An exhibition of humanity’s uniqueness
The exhibition ”GENE-IUS” takes us far into the past, deep within, and hopefully forward. Genes are a part of our inner space which you cannot negotiate. Genes determine our appearance and also partly what our health will be like during our lives. The journey of investigating our genes is full of wonderful discoveries and is also useful!
Our journey begins billions of years ago, when the planet Earth emerged. The Era Clock shows that the direct ancestors of today’s humans arrived on the stage of Earth’s history just a moment ago. But their appearance also brought monumental biological and cultural changes, and quickly spread across the continents.
Step inside a cell and see what you can find there. Keep track of a volunteer donor’s 22nd chromosome. Find out if you may have an increased risk of falling ill with type 2 diabetes or if you like the taste of Brussels sprouts. Let the waves of the DNA sequencing ball ocean wash over your head!
In order to find out what an individual’s genetic disease risks are, we need to describe the genetic patterns of very many humans. The Estonian Genome Center at the University of Tartu has accomplished a significant achievement with the help of the people of Estonia –the creation of a unique database containing 157,000 gene samples by the end of 2018. Globally, this gene database, which covers 15% (!) of the adult population of the country, is one of the largest. Every day, new people join the Gene Bank!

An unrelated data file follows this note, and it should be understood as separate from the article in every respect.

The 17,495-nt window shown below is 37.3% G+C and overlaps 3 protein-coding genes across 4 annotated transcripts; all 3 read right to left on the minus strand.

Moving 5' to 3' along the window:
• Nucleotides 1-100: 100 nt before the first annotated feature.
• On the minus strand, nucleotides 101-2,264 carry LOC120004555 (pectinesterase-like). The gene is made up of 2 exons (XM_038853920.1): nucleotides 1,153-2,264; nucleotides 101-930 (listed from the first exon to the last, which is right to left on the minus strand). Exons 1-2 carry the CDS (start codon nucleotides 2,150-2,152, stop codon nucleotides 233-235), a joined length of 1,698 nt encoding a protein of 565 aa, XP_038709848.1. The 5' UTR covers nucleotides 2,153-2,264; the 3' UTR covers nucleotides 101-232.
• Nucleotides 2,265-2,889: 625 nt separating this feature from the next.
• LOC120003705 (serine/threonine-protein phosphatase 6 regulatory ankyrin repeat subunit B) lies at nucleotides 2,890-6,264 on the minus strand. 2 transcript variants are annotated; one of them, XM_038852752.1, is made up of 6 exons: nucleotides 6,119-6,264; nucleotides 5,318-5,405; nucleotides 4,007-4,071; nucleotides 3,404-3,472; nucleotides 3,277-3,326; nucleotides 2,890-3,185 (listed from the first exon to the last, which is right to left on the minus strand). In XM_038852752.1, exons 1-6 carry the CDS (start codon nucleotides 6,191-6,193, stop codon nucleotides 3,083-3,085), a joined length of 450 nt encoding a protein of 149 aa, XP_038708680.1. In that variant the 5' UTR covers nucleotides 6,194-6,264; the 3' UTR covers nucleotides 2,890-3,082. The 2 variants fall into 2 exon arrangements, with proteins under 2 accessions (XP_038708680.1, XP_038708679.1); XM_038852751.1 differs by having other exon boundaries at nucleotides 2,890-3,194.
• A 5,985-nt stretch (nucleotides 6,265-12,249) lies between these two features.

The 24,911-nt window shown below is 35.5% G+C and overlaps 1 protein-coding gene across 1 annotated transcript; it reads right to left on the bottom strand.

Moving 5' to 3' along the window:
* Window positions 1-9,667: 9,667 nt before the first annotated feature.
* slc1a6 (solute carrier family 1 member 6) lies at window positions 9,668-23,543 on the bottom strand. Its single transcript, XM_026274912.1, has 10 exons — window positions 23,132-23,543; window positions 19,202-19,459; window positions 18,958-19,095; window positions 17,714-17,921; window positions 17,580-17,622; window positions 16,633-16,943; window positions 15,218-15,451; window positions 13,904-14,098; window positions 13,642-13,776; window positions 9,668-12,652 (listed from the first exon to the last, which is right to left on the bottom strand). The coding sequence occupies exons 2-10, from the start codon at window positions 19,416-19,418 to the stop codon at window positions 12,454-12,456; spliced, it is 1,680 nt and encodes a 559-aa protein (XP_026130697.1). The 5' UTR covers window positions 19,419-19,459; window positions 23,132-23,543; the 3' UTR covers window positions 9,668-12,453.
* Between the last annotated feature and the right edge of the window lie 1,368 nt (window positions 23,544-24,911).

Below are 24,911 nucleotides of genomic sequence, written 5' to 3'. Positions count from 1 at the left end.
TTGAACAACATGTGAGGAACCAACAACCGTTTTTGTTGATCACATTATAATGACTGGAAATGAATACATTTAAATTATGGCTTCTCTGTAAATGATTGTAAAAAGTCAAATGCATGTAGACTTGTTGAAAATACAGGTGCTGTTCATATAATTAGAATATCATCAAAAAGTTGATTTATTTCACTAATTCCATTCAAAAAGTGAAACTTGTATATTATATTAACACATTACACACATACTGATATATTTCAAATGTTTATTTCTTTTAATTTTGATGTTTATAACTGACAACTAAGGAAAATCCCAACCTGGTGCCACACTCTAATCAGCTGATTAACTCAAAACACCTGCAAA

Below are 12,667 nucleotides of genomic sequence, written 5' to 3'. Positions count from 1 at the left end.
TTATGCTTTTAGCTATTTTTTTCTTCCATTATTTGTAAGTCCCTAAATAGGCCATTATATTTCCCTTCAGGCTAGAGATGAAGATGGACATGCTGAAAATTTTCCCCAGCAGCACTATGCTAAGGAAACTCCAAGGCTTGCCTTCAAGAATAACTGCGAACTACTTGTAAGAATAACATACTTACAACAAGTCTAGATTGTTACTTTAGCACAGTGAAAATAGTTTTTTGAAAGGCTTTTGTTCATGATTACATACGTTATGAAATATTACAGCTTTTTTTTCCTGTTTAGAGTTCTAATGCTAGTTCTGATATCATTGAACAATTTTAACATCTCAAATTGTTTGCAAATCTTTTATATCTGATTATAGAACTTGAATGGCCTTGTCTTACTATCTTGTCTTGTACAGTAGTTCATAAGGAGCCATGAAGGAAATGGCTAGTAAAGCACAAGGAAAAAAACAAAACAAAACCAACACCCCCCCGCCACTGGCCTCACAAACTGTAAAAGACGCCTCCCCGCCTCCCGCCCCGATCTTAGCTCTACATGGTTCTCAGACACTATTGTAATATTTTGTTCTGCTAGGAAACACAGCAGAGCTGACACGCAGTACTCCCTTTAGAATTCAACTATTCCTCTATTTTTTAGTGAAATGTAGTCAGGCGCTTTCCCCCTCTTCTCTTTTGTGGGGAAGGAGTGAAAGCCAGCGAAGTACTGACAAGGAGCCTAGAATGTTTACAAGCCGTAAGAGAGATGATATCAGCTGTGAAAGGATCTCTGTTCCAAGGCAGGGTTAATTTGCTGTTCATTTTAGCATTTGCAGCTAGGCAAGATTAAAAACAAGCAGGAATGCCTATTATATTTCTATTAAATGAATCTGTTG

Future medicine will be completely different from today’s medicine because the genes will start to “speak” to us more and more. Personal medicine helps us:
- to diagnose and treat rare genetic diseases;
- in the precision treatment of oncological diseases;
- to calculate the hereditary risk scores of frequent diseases;
- in pharmacogenetics, which aims to determine the most suitable drugs for each person.
Usually, we start caring about our health more fervently after we fall ill. However, in a car, we fasten the seatbelt when we start driving, and not after an accident. Personal medicine should be the seatbelt that allows us to take care of our health before the first signs of a disease. Genes are not responsible for everything, and they do not work alone! Our environment and lifestyles—the food we eat, the air we breathe and the amount we exercise—have a significant impact on things that are determined by genes. In Estonia, there are plans to start using the genetic data in ordinary medicine, so that the personal gene map of each donor would help make health decisions specifically for that person. It will help us be healthy and happy for a longer time.